There’s something intriguing about a game where you build the map together even as you compete. Like the classic Carcassonne or the more recent Ecos, you’ll feel the push to complete your areas even as you try to make your opponent’s job harder – but Land vs Sea has some interesting scoring effects that change that equation.
For example, you may find it useful to close off an opponent’s area. Even though they get points, you can limit how many points they score while stealing away that “plus” scoring within the enclosure.
The tiles are wonderfully detailed. Monsters and mythical creatures pop up next to soldiers and compass roses. Suspicious-looking rock formations are surrounded by illustrations of forests and foothills. This really magnifies the old-school vellum map style. Unfortunately, there’s so much detail that it can be easy to overlook the mountains or the trade route caravans (and miss out on points). Sometimes we missed the edge details and placed tiles illegally.
Although the box says 14+, Land vs. Sea is very accessible, and we think most 10-year-olds could play the full version. There’s no reading required, which keeps it open to even younger kids. Always start with the simplest version (score closed off areas, with bonus “pluses”, no trade routes or mountains/coral) and only add more ways to score when you’re ready.
Avoiding the advanced options means you won’t be able to play with three players, but it’s worth it to learn the game.
The special volcano/whirlpool tile held a huge attraction for the kids in our family. This tile gets placed automatically when a perfectly-fitting hexagon space is created for it (six surrounding lands for volcano, six surrounding water for whirlpool). Not only does it look cool, it also gives five “plus” points, which makes its area very attractive to complete.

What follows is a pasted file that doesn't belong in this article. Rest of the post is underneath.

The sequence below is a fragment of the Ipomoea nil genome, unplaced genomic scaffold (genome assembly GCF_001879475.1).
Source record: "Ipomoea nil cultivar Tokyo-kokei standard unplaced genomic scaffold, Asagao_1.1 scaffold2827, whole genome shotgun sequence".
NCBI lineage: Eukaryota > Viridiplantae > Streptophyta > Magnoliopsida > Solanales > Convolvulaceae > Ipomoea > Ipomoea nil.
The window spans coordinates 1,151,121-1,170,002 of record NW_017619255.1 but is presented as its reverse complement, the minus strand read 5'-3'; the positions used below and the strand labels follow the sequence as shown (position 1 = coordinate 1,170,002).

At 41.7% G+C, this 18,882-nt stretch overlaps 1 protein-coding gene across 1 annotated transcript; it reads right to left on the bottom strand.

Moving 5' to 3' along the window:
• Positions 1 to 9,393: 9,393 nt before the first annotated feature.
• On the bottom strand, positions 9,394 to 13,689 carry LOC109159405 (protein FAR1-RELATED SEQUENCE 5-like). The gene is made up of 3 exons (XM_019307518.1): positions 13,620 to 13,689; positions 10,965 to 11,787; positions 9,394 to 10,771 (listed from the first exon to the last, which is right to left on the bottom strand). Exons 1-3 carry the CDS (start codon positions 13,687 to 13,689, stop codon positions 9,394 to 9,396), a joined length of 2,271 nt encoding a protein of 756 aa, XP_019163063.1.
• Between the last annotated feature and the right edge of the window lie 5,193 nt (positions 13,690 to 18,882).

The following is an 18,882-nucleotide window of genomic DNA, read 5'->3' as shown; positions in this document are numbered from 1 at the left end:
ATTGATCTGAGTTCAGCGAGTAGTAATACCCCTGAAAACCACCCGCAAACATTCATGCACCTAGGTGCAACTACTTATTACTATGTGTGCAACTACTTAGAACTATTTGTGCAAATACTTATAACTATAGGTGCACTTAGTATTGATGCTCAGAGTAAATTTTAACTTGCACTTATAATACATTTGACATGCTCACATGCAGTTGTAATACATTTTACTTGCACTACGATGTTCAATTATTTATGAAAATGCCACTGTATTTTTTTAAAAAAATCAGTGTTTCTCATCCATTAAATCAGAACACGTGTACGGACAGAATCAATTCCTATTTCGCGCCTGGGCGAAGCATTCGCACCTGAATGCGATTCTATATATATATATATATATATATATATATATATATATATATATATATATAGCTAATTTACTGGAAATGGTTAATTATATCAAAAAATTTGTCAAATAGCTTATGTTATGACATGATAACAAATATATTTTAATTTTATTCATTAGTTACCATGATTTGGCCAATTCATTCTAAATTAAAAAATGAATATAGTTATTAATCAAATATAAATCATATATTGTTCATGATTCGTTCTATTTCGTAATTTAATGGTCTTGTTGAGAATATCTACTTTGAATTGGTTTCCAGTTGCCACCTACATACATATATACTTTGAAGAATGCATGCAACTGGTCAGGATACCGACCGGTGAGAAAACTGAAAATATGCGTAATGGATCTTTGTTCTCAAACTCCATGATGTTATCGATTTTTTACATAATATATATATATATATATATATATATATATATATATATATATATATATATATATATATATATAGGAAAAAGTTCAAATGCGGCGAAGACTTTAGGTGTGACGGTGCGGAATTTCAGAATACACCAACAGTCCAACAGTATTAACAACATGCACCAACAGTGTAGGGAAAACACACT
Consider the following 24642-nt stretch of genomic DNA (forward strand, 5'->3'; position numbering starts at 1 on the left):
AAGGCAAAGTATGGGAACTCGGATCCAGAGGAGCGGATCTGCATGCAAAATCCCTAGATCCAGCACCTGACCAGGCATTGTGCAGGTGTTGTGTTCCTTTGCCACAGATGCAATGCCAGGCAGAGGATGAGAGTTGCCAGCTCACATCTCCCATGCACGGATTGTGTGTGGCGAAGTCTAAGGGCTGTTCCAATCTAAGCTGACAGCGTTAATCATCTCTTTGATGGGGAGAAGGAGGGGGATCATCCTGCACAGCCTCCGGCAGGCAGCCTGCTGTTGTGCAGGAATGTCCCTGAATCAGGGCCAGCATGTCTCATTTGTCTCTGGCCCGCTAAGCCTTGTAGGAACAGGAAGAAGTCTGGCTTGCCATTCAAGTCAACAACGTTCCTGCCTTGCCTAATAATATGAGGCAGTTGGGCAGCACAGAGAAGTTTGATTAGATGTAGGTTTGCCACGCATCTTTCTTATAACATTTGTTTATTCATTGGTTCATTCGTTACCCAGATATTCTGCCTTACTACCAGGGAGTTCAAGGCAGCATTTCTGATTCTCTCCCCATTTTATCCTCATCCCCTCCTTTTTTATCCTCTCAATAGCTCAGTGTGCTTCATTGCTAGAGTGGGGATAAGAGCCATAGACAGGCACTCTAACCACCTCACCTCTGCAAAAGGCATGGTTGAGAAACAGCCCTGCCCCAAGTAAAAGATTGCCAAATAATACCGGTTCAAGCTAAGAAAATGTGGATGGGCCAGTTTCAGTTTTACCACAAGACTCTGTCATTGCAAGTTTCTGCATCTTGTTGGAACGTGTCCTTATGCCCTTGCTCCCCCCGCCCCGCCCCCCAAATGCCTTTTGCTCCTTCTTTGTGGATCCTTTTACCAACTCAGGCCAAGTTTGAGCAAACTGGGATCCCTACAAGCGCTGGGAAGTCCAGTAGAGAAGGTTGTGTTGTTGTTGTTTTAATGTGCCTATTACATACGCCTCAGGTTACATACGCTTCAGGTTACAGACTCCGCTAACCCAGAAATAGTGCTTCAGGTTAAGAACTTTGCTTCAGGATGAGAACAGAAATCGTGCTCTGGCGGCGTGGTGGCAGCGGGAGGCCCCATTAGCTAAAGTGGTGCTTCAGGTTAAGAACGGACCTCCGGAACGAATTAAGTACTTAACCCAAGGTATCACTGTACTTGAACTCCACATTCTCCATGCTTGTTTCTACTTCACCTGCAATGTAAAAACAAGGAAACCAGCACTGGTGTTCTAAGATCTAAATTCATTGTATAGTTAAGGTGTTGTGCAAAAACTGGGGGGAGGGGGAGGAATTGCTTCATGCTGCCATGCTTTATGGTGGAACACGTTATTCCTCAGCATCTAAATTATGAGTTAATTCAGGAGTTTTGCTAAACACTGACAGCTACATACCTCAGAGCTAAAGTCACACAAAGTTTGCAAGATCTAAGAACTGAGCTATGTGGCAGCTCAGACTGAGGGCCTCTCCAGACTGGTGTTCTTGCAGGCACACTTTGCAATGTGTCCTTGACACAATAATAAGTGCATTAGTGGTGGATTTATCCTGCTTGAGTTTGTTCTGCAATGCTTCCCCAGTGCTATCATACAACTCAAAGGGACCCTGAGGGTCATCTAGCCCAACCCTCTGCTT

Like other tile-laying games that have come before it, Land vs. Sea is easy to understand and to learn. I appreciated the scoreboard inside the box and the player aids that were big enough for everyone to see. While we didn’t always remember that we needed to score a feature, it was never a struggle to remember how to calculate a score.
Who is Land vs Sea For?
Land vs Sea is a fantastic mid-size box game that accommodates a wide variety of play styles and player counts. We love that we can play a simple game at the end of an exhausting day, or we can ratchet it up and play an intense, multi-layered team game with lots of strategic depth.
Carcassonne was the genre-introducing classic that deserved its Spiel des Jahres award in 2000. Land vs. Sea takes the foundations built by Carcassonne and carries the torch forward to create a new modern classic.
If you enjoy tile laying and area control with strategic depth, Land vs Sea is for you. If you’re looking for a game to play with your younger gamers that you can leave on the table to play again with adults later, Land vs Sea is for you. If you love seeking out fun illustrations on the tiles you’re placing, Land vs Sea is for you.
The Family Gamers received a copy of Land vs. Sea from Good Games Publishing for this review.
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Land vs. Sea
Age Range: 14+ (we say 7+)
Number of Players: 2, 3, or 4
Playtime: about 40 minutes